He was interested in joining a flying club to get back to VFR flying, since it’s something he never does at work, and so he could share his passion for flight with his wife and friends.  (Click here for a video of his wife’s first flight in the club’s C-172 over the Chesapeake Bay.)

He contacted Free State not long after moving to Washington, DC in late 2017 because College Park was the closest airport to his home in northeast DC and he didn’t want to travel far. He was told there was a wait list and was surprised when he got an email last summer asking if he was still interested in joining. He had gotten busy with work and never pursued any other clubs.

Vince was interested and he was invited to a club meeting where he met several of the members and chatted for 15 or 20 minutes – somewhat like the old process the club used to do. He then had a more formal interview with a three-member panel.

Todd thought the interview would take an hour. It lasted two and a half hours! Lesson learned. Plan more time for the interview. “They were pretty much softball questions,” Vince said. “Tell us about yourself. Why do you want to join the club? How will you contribute to the club? They just wanted to get to know me.”

The club members did explain they were doing the process differently and they were interviewing other people, but they didn’t say how many. Vince was the first person interviewed. Following the interview, Todd sent an email with more questions about safety that they had forgotten to ask. Vince sent his response and a month later was offered a spot in the club.

Once he was offered a membership, Vince applied for his FRZ PIN so he could fly and spent a few hours completing his checkout in the club’s C-172. 

Vince thought using his access to Andrews Air Force to bring Young Eagles or other groups out to tour the airplane and the base might have been one of the unique contributions that made him an attractive candidate. “From a community perspective that’s one of the strengths I was able to offer,” Vince said. “And for the club, bringing some of the organizational background from the Air Force, like training and maintenance, record keeping, things like that might have been attractive.”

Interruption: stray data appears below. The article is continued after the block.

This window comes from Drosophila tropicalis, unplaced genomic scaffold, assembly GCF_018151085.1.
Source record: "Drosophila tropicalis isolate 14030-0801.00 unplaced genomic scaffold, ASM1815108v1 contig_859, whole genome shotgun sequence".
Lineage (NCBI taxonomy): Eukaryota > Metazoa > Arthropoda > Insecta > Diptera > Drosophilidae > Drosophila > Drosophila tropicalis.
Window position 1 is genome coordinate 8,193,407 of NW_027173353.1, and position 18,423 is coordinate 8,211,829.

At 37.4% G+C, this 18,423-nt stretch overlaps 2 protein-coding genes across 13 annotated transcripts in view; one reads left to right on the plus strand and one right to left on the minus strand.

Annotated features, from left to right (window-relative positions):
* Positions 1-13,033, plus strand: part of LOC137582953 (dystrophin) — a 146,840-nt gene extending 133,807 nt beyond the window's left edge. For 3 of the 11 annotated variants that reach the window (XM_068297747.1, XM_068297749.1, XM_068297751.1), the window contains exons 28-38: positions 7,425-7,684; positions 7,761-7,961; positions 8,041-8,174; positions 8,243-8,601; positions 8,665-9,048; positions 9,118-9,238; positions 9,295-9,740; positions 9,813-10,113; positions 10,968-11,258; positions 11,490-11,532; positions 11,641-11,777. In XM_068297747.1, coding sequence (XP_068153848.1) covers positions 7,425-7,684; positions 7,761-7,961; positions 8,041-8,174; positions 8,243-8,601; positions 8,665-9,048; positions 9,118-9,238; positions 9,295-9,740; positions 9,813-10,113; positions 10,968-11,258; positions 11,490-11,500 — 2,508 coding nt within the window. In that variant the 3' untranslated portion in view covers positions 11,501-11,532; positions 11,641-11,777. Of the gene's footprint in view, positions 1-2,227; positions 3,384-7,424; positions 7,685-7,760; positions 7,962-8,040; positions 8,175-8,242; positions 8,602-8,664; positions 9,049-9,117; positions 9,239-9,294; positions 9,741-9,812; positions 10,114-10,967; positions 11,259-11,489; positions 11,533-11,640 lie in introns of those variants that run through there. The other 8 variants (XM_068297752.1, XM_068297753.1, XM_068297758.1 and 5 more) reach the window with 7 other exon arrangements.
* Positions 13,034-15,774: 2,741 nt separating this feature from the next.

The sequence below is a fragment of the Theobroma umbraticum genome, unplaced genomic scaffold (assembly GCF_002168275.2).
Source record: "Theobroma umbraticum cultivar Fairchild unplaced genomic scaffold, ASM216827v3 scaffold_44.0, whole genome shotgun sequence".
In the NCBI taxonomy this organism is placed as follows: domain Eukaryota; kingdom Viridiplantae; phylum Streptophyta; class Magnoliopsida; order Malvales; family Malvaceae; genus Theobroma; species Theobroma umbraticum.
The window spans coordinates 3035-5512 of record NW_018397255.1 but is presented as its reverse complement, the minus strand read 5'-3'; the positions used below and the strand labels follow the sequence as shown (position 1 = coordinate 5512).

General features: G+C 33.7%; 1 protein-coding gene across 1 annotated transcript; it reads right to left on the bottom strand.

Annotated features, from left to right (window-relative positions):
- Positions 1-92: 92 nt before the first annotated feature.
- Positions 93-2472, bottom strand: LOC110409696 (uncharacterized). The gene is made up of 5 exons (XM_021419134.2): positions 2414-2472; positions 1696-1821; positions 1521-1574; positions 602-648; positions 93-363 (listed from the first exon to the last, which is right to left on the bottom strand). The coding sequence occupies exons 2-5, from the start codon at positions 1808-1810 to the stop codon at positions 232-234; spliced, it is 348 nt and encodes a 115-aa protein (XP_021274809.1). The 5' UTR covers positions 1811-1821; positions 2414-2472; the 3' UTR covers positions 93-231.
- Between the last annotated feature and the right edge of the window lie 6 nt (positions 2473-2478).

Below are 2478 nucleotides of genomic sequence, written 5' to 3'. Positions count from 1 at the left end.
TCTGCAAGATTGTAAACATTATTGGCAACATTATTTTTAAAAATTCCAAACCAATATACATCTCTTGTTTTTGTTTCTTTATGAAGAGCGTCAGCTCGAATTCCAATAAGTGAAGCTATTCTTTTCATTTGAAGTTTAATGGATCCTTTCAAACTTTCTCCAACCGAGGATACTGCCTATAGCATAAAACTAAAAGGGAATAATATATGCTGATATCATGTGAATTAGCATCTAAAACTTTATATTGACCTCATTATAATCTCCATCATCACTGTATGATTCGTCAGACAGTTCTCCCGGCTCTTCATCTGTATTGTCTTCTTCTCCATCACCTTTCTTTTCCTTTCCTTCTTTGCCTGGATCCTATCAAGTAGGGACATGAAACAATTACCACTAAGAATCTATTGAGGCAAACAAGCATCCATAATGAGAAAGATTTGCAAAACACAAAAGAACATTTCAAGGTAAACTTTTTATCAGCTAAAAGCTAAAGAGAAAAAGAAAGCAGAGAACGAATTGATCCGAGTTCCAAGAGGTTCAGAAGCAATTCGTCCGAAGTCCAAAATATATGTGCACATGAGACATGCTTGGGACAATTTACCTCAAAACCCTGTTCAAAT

Certainly his military flying made Vince an attractive candidate, but his maintenance background and overall personality were strong factors as well, Todd said.

The club refined the process before they interviewed the other candidates to streamline it a bit. Free State was fortunate that they had three excellent candidates that they felt would add value to the club. Because the airport had lifted the 15-member limit, the club decided to replace the one outgoing member with two new ones, bring the membership up to 16.

The other new member that was invited to join had leadership experience from being in a flying club in Georgia. He was involved in that club’s expansion, which is a perfect skill set to bring to Free State given its goals.

Adding new members is one of the most important things a club must do. All too often, the next person in line has been given an open slot into a club and while it often works out, it may not. By developing a list of criteria and an evaluation process, Free State Flying Club has embarked on an endeavor to get the best new members for the club. It gives them the opportunity to add members who have a desire to contribute to club’s future success.

It’s a process other clubs may want to explore. It provides an opportunity not only to find members that fit in with the club’s culture, but if the club has a particular need – perhaps the website needs to be redesigned or finances could be better organized – this process gives clubs the ability to choose the right member for the club at that moment. In the long run, it should help the club be successful.

“This has been the right procedure for us,” Todd said. “I don’t know that it’s necessarily the right procedure for every club out there. But it’s something to look at.”



Free State Flying Club


College Park Airport (CGS)

College Park, MD


Year formed



1976 Cessna 172M ($92.50/hr – adjusted monthly for fuel prices)

Rates are Tach time, wet.

Joining fee

Approximately $3,900 per share

Monthly dues

$87 per month




Flight Circle